• Jidaski (Judas Bread) Small rolls sweet rolls, they are shaped like coins so that is why they are referred to as Judas Bread.
  • Svichva na Smetane (beef in Gravy)
  • Goulash
  • Steak Tartare and Eggs
  • Pork Knuckles
  • Kolaches
  • Potato Pancakes (sweet)
  • Czech Beer – This will get its own section as it is simply the best beer in the world!
Beer worth trying out
  • Lehke – A light beer Brewed below 8”
  • Vycephi – “tap” beer, though it can be brewed between 8” and 10”
  • Lezak – Pager Beer with a unique flavor
Czech Republic Consumes 156 liters of Beer Per capita Per year second only to the republic of Modova. It is not uncommon to see people under 18 drinking and drinks as part of meals. There are Beer Festivals all thought the year, too many to list. Best Check out the Cesky Puvin Festival for the best Beer tasting and fun drinking around. Keep in mind Czech beer contains an incredibly high alcohol content due to their massive tolerance of the beast. When to go – Best time is During Easter, Or June- August. It’s less Crowded from May, Sept, and Oct and Impossible to survive from December to February. Culture Shock warnings. If you travel on Easter be ready to see boys whipping girls and them screaming about it. It’s only a game and they are in no real danger, but tourists tend to feel a tad uncomfortable, especially when they do not know about the costumes of the place. Be warned that carrying an egg basket with traditional Czech clothing makes you fair game for this too. Tipping Rules – 10% for waitstaff, Round up Taxi Drivers, 300-400 KC for tour guides. And 10% for bartenders. Do NOT leave your tip on the table. Tell your server how much you are tipping them or they will run after you to give you the money you left on the table. Yes, the Czech are very nice folks. Remove your shoes before entering someone’s home Table Manners- Keep your Knife in your right hand; Fork in your left, do NOT switch. Keep Hands above the table even when not using cutely. When finished, place your fork and knife parallel on the place, Keep the Tines Up and place napkin on the right side of the plate Greet with a handshake and direct eye contact. Be on time Czechs highly value punctuality. This means be ON THE DOT, not early and not late. Hosts will refill empty glasses. If finished, just leave your glass partially full. Its polite to refuse a second helping the first time it is offered. Allow the host to insist. Basic Czech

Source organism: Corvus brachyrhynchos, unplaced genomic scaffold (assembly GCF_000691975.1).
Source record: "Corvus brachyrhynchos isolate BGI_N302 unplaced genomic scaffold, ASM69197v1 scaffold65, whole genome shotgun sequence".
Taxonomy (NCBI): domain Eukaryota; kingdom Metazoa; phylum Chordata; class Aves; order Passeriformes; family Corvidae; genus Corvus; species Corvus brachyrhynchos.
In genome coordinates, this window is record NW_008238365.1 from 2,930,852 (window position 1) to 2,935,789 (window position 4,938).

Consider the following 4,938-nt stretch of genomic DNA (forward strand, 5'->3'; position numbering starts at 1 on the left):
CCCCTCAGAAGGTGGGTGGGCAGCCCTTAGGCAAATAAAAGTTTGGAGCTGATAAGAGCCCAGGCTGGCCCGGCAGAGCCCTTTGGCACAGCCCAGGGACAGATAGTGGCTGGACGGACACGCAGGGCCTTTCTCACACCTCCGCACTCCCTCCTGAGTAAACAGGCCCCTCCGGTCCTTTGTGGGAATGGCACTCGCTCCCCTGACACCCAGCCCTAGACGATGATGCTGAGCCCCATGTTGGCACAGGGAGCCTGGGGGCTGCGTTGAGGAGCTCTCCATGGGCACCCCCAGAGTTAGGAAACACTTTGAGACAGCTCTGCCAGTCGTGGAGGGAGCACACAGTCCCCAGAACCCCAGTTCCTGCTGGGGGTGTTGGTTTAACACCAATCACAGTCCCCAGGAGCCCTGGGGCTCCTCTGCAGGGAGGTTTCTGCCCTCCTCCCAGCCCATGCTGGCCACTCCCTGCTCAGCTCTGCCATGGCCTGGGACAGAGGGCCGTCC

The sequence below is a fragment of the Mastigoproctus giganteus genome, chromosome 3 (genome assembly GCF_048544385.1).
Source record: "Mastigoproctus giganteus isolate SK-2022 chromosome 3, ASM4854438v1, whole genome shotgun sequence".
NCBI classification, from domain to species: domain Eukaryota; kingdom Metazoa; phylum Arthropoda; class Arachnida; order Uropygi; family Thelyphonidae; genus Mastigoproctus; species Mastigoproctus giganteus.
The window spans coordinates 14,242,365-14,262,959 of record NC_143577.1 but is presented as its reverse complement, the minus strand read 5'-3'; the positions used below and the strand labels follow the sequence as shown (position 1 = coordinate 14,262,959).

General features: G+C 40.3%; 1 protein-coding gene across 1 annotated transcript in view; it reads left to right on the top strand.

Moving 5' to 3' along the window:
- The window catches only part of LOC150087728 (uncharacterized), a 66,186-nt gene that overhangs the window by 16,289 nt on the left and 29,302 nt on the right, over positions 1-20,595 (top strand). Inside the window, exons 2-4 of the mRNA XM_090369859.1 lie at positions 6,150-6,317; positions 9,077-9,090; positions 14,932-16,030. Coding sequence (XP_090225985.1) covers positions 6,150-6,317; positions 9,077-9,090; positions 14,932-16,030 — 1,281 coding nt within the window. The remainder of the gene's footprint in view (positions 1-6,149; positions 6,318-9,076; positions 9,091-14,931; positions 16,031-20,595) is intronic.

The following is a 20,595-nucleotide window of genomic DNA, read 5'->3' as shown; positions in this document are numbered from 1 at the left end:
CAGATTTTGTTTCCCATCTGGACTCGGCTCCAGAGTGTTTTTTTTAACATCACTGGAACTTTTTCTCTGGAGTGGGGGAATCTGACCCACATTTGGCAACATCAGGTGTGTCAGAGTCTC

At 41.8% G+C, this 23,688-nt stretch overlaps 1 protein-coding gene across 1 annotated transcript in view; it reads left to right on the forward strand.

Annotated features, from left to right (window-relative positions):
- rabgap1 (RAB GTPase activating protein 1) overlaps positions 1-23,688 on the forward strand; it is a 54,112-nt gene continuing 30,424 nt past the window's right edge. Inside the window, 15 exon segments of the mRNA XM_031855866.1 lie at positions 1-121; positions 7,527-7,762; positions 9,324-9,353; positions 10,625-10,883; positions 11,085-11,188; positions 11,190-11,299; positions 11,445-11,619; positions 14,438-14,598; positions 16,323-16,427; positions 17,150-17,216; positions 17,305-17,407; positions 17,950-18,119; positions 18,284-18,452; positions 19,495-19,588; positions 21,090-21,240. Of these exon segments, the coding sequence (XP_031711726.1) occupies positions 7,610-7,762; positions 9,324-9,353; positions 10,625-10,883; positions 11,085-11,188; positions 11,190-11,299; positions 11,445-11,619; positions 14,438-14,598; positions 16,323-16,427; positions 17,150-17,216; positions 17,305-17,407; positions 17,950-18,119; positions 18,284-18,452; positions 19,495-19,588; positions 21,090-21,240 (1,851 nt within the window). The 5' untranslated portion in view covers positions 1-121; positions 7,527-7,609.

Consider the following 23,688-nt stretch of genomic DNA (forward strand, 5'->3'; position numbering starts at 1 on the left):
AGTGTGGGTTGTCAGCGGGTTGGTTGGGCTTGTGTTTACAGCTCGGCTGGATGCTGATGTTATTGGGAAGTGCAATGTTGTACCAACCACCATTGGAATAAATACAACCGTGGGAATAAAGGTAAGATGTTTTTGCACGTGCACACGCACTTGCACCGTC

• Hello - Dabry den (Dooh-Bree- Dehnnn)
  • Goodbye – Na Shledanau (NAH SHLEH-dah-nah)
  • Please – Prosim (Proh-SEM)
  • Thank you – Dekeji (DJAH-Kee)
  • Pardon me – S Dovalenin (s DOH-vah_seh-neem)
  • English? - Anglick (uhn-Glik-skee)?
  • Yes - Ano (ah-no)
  • No - neeh (Neeh)